Apollo 8 Television

Apollo 8 had onboard an RCA black and white slow-scan TV camera.

Like the Westinghouse Lunar Surface TV Camera used on Apollo 11, this produced a non-interlaced 320 line, 10 frames per second, picture which was scan-converted to 525 line 29.97fps (i.e. NTSC compatible) at the Goldstone and Madrid.

Apollo 8 TV camera

A promotional brochure on the RCA slow scan TV camera.

Bill Wood scanned Dick Nafzger’s copy of the brochure, replacing the halftone photos with scans of prints, courtesy of Dwight Steven-Boniecki. Click the image to download a 650kb PDF file.

(RCA’s Leo Weinreb is pictured holding the camera on page 2.)

Apollo 8

The MOCR during the second TV broadcast.

Live television from Apollo 8, via Goldstone, is displayed in the Mission Operations Control Room in Houston, 55:22 GET.

Paul Haney, “Voice of Mission Control”, is standing at right. NASA image s68-56007.


During the mission, six broadcasts originated from Apollo 8. Five of these were relayed to Houston from Goldstone – and one from Madrid. (Until just before Apollo 11, there were no video circuits from Honeysuckle Creek to the outside world. While Apollo 8 TV was seen on station, it could not be released in real time.)

Where this recording came from

These video clips from Apollo 8 were on a tape loaned by Goddard Apollo TV Engineer Dick Nafzger to the Applied Physics Lab at Johns Hopkins University. The tape was rediscovered by Dick, and Stan Lebar, in January 2007, during the search for the Apollo 11 telemetry tapes. The tape was transferred back to Goddard, and a digital copy was made.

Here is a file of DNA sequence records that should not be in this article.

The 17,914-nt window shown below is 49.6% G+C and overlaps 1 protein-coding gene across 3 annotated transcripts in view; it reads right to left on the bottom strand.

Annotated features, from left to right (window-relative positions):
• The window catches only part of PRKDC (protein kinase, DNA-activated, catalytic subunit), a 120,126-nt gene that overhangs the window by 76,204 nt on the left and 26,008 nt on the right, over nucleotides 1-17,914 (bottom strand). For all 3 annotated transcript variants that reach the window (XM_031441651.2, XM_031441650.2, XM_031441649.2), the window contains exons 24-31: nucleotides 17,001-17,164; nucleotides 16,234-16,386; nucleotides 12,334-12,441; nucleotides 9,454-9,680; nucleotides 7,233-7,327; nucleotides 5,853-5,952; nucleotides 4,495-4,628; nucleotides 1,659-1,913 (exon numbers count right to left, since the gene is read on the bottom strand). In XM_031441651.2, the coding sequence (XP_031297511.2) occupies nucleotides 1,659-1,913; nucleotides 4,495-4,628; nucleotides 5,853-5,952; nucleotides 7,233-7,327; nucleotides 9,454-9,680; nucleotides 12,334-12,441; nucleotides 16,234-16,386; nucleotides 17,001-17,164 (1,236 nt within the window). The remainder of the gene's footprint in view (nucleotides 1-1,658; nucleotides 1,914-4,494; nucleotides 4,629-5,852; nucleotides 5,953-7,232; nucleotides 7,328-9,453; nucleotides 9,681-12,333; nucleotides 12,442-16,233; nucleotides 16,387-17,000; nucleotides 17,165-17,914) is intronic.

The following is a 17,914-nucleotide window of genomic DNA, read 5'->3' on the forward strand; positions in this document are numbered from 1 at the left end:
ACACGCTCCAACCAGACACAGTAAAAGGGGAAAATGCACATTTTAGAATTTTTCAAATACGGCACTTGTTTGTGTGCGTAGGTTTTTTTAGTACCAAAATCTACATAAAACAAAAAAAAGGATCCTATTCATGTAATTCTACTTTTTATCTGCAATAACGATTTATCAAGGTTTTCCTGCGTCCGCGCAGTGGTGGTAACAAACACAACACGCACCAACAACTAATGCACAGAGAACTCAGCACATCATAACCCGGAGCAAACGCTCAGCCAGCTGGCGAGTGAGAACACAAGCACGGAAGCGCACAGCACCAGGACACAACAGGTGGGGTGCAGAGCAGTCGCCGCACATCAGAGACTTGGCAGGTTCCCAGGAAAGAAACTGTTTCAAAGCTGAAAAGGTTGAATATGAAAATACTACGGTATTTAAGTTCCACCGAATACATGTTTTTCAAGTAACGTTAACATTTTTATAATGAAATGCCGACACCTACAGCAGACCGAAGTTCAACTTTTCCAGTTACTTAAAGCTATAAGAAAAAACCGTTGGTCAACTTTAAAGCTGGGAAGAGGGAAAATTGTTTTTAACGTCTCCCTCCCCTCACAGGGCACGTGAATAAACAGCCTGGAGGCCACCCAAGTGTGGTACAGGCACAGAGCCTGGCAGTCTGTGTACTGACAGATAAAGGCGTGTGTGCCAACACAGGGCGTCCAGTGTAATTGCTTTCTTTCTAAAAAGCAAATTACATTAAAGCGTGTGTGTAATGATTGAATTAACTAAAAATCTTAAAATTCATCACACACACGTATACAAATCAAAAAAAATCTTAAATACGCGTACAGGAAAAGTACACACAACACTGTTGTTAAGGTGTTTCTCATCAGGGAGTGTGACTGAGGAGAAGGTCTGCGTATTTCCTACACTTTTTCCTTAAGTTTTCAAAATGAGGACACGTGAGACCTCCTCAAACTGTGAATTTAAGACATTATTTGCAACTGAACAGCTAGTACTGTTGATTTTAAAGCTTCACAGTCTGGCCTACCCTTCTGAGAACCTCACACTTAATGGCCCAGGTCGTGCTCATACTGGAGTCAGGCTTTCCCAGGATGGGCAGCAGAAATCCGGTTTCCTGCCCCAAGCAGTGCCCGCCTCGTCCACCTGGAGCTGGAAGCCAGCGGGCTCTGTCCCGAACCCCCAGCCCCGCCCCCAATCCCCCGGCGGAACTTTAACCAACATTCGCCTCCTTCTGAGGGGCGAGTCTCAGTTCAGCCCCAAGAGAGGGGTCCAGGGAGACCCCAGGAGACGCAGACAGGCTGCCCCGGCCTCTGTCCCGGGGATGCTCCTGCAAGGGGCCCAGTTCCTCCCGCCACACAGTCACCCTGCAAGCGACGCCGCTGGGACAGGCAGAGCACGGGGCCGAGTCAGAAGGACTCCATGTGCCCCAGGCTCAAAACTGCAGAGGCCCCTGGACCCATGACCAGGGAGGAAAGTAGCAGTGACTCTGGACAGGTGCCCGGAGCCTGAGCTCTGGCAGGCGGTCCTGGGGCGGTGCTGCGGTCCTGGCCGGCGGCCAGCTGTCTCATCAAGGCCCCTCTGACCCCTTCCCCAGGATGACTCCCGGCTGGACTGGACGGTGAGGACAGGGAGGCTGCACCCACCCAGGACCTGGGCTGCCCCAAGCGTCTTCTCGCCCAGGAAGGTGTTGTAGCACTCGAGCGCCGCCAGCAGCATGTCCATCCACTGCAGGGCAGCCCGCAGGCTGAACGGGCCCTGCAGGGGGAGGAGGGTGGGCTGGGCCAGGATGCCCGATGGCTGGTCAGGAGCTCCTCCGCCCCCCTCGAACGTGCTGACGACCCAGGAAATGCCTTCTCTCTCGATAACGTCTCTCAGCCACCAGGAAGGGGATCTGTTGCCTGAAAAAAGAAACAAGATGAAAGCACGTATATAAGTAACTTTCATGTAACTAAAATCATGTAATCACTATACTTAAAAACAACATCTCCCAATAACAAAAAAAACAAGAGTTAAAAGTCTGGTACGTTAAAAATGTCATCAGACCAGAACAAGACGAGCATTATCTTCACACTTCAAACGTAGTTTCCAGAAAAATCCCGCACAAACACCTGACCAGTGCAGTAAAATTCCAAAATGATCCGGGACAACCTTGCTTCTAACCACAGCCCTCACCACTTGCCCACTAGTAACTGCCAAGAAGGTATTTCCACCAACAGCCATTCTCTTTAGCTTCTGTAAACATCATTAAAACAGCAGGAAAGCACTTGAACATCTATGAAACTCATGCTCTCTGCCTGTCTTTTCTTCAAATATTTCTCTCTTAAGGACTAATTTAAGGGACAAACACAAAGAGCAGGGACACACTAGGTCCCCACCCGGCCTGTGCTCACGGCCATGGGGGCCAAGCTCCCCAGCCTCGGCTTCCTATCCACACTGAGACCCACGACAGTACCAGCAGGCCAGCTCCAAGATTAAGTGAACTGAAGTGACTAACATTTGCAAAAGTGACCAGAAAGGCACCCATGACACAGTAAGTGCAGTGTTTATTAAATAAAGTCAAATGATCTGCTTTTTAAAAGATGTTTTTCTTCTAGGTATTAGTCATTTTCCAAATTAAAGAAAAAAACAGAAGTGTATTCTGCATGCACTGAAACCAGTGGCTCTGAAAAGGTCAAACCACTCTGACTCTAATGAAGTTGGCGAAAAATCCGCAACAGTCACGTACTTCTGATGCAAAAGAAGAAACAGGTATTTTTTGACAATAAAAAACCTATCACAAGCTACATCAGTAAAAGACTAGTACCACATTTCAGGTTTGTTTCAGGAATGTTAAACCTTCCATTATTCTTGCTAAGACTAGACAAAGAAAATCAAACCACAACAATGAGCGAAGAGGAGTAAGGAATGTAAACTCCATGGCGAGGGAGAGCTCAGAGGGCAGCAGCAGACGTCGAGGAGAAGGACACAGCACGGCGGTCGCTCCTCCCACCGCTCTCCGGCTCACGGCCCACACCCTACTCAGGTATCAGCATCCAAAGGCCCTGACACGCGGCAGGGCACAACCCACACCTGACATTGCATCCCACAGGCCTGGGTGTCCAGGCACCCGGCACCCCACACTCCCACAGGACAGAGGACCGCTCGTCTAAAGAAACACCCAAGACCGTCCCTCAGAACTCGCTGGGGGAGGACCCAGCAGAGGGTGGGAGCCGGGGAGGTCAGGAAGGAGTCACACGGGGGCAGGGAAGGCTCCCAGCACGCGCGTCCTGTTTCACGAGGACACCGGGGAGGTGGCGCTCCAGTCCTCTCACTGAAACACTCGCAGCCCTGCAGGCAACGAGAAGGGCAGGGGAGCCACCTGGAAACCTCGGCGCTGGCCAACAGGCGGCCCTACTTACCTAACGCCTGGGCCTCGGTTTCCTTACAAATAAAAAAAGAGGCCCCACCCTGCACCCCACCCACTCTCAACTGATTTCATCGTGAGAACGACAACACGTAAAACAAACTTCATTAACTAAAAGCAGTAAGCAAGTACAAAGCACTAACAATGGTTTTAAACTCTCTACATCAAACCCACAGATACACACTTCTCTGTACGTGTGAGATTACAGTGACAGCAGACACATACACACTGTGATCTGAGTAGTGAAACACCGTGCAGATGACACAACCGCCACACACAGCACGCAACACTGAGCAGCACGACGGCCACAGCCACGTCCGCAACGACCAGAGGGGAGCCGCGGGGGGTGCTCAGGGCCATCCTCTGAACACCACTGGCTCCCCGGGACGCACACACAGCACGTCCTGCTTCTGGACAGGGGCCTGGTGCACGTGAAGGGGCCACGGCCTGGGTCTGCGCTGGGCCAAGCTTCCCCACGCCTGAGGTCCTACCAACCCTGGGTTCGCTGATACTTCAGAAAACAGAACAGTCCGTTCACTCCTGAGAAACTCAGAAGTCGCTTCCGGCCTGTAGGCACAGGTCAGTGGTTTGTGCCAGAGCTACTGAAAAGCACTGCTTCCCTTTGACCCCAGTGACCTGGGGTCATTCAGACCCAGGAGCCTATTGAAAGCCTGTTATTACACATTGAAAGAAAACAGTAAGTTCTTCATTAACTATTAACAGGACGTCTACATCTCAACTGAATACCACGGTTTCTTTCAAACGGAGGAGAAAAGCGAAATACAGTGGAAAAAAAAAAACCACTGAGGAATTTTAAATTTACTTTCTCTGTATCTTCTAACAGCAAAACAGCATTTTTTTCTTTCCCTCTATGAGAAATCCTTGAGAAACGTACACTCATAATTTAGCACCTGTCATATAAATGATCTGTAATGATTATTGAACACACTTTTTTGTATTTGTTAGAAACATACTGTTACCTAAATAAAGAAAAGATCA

The 2 inch quadriplex tape contains daily mission highlights. These pictures were seen live worldwide during the mission. While only showing highlights from each day, this recording is generally better than other recordings I have seen. The picture instability at the start of each clip is an artifact of the tape playback.

RCA’s Elmer Fredd, who operated the Scan Converter at Sydney Video for the Apollo 11 EVA, was at Goldstone for Apollo 8. He operated the Goldstone Scan Converter for these historic broadcasts.

MPEG 4 files – highlights from Apollo 8 onboard TV

En Route to the Moon


From TV Transmission 1.
031:08 GET.
Trans Lunar Coast.

Through Goldstone.

19.4 MB MPEG4 video file
(Duration: 5 min 11 sec.)

From TV Transmission 2.
055:10 GET.
Trans Lunar Coast.

Through Goldstone.

20.2 MB MPEG4 video file.
(Duration: 3 min 35 sec.)

This simulation, adapted from Starry Night Apollo, provides orientation.


From Lunar Orbit


From TV Transmission 3.
071:40 GET.
Lunar Revolution 2.

Through Madrid.
(Honeysuckle had just had LOS.)

17.2 MB MPEG4 file
(Duration: 3 min 04 sec.)

From TV Transmission 4.
086:05 GET.
Lunar Revolution 9.

Through Goldstone.
(Honeysuckle was in mutual view.)

Message “for all the people back on Earth”.

12.3 MB MPEG4 file or 24MB version.
(Duration: 3 min 23 sec.)

Update: See this upscaled version on Vimeo.


On the way home


From TV Transmission 5.
104:24 GET.
Trans Earth Coast.
166,000 miles from Earth.

Through Goldstone.

24 MB MPEG4 file
(Duration: 4 min 11 sec.)

From TV Transmission 6.
128:02 GET.
Trans Earth Coast.
97,000 miles from Earth.

Through Goldstone.

21 MB MPEG4 file
(Duration: 3 min 33 sec.)



With grateful thanks to Dick Nafzger of NASA’s Goddard Space Flight Center
and to the Applied Physics Lab at Johns Hopkins University.

(Audio enhanced and video digitised by Colin Mackellar.)

Back to the main Apollo 8 mission page.

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